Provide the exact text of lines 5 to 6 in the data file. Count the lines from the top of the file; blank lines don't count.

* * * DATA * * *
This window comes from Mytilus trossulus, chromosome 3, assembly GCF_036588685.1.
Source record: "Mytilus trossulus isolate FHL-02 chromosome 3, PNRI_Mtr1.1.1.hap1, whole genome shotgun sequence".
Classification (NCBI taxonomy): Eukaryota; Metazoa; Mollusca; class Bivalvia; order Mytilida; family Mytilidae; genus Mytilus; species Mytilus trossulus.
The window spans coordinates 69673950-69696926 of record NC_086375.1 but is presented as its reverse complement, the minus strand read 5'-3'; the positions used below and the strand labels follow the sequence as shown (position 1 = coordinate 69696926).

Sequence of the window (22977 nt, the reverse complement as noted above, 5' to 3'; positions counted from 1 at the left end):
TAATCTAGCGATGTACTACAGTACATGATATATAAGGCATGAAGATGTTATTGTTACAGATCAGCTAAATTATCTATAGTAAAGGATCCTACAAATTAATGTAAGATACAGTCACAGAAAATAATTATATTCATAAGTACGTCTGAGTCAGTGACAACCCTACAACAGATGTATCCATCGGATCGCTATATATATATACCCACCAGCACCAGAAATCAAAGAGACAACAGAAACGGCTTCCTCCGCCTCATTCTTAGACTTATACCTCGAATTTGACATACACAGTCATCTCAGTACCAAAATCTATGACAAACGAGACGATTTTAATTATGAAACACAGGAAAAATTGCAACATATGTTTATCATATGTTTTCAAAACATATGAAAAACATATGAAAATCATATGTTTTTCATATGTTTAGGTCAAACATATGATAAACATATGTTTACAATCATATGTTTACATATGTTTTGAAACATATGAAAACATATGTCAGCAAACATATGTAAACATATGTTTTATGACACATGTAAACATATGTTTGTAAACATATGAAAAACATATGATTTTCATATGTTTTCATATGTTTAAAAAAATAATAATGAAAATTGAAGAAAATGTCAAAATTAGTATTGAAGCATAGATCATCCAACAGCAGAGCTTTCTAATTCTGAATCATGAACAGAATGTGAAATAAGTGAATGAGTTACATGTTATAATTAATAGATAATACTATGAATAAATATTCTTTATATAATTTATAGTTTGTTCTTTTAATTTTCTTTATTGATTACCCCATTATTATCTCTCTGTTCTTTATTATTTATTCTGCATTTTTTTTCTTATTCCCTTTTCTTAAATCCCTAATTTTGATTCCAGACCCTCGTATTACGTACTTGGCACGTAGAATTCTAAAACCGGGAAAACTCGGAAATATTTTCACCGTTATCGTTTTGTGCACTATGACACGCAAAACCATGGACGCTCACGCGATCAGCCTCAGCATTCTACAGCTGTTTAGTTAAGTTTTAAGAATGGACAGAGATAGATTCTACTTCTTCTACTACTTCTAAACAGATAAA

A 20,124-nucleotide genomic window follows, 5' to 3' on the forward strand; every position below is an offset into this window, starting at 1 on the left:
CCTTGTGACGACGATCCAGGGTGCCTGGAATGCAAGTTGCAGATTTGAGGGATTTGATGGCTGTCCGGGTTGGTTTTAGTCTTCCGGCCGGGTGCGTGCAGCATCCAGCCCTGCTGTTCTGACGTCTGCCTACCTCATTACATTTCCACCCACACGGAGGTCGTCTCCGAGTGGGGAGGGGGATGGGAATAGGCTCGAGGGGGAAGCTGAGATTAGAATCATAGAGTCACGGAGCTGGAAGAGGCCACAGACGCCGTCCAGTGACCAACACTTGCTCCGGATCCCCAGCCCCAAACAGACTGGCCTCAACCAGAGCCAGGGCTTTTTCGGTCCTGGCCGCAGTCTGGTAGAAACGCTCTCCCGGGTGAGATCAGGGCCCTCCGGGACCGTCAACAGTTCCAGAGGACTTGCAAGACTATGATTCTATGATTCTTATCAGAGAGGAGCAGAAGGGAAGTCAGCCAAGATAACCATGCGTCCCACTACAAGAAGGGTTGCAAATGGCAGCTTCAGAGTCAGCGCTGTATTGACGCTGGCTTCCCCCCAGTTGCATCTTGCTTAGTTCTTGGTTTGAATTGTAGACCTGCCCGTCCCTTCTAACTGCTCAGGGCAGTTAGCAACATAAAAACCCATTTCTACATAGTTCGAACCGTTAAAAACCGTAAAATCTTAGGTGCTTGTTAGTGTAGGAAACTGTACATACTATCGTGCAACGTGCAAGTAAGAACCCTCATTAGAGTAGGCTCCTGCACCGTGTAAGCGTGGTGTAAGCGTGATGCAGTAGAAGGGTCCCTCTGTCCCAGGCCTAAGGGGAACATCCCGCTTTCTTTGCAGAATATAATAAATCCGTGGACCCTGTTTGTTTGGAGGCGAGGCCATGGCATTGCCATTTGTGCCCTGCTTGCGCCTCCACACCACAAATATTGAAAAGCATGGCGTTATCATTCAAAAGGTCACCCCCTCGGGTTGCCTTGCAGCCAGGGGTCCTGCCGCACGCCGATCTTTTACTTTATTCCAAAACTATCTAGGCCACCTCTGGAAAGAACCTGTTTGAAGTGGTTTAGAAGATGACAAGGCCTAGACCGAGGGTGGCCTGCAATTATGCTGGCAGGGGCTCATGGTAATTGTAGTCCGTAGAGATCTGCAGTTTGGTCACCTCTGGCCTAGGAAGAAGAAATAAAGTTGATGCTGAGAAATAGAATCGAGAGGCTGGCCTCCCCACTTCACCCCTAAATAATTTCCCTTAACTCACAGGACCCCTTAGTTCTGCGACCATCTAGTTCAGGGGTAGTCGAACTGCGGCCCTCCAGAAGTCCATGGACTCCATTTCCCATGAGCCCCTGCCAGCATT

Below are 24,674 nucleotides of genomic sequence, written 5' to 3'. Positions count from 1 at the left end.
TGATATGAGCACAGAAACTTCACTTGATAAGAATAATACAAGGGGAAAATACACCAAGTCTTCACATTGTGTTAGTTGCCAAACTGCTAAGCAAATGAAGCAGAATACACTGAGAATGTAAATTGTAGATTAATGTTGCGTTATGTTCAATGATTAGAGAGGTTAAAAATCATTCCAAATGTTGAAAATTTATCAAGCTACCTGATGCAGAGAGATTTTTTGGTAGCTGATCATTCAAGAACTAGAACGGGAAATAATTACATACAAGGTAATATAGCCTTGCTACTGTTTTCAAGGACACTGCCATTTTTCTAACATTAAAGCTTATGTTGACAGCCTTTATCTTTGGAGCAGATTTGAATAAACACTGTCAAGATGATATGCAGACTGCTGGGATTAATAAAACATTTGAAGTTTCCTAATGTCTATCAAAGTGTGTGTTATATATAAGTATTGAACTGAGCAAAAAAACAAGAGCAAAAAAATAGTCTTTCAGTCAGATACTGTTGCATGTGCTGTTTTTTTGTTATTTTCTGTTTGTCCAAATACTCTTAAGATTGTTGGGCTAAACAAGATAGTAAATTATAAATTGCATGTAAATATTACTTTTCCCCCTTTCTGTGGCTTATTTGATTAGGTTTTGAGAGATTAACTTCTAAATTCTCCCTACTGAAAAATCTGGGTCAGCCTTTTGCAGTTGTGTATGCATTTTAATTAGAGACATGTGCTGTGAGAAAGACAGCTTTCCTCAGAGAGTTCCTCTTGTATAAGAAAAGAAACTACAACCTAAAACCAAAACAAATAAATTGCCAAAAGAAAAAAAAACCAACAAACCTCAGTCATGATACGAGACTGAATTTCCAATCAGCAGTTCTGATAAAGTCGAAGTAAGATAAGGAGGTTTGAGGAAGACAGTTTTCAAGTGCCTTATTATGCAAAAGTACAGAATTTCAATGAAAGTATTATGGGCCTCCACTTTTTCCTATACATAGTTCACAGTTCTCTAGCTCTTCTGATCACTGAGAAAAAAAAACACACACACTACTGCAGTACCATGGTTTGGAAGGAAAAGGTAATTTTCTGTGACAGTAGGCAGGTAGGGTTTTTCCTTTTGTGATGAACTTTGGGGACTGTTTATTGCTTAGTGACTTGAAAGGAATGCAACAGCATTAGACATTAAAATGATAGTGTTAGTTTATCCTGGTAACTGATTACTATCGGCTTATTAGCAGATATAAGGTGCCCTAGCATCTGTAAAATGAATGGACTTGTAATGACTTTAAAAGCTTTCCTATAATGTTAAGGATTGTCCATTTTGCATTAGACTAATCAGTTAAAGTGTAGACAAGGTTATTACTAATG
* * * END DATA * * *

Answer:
Sequence of the window (22977 nt, the reverse complement as noted above, 5' to 3'; positions counted from 1 at the left end):
TAATCTAGCGATGTACTACAGTACATGATATATAAGGCATGAAGATGTTATTGTTACAGATCAGCTAAATTATCTATAGTAAAGGATCCTACAAATTAATGTAAGATACAGTCACAGAAAATAATTATATTCATAAGTACGTCTGAGTCAGTGACAACCCTACAACAGATGTATCCATCGGATCGCTATATATATATACCCACCAGCACCAGAAATCAAAGAGACAACAGAAACGGCTTCCTCCGCCTCATTCTTAGACTTATACCTCGAATTTGACATACACAGTCATCTCAGTACCAAAATCTATGACAAACGAGACGATTTTAATTATGAAACACAGGAAAAATTGCAACATATGTTTATCATATGTTTTCAAAACATATGAAAAACATATGAAAATCATATGTTTTTCATATGTTTAGGTCAAACATATGATAAACATATGTTTACAATCATATGTTTACATATGTTTTGAAACATATGAAAACATATGTCAGCAAACATATGTAAACATATGTTTTATGACACATGTAAACATATGTTTGTAAACATATGAAAAACATATGATTTTCATATGTTTTCATATGTTTAAAAAAATAATAATGAAAATTGAAGAAAATGTCAAAATTAGTATTGAAGCATAGATCATCCAACAGCAGAGCTTTCTAATTCTGAATCATGAACAGAATGTGAAATAAGTGAATGAGTTACATGTTATAATTAATAGATAATACTATGAATAAATATTCTTTATATAATTTATAGTTTGTTCTTTTAATTTTCTTTATTGATTACCCCATTATTATCTCTCTGTTCTTTATTATTTATTCTGCATTTTTTTTCTTATTCCCTTTTCTTAAATCCCTAATTTTGATTCCAGACCCTCGTATTACGTACTTGGCACGTAGAATTCTAAAACCGGGAAAACTCGGAAATATTTTCACCGTTATCGTTTTGTGCACTATGACACGCAAAACCATGGACGCTCACGCGATCAGCCTCAGCATTCTACAGCTGTTTAGTTAAGTTTTAAGAATGGACAGAGATAGATTCTACTTCTTCTACTACTTCTAAACAGATAAA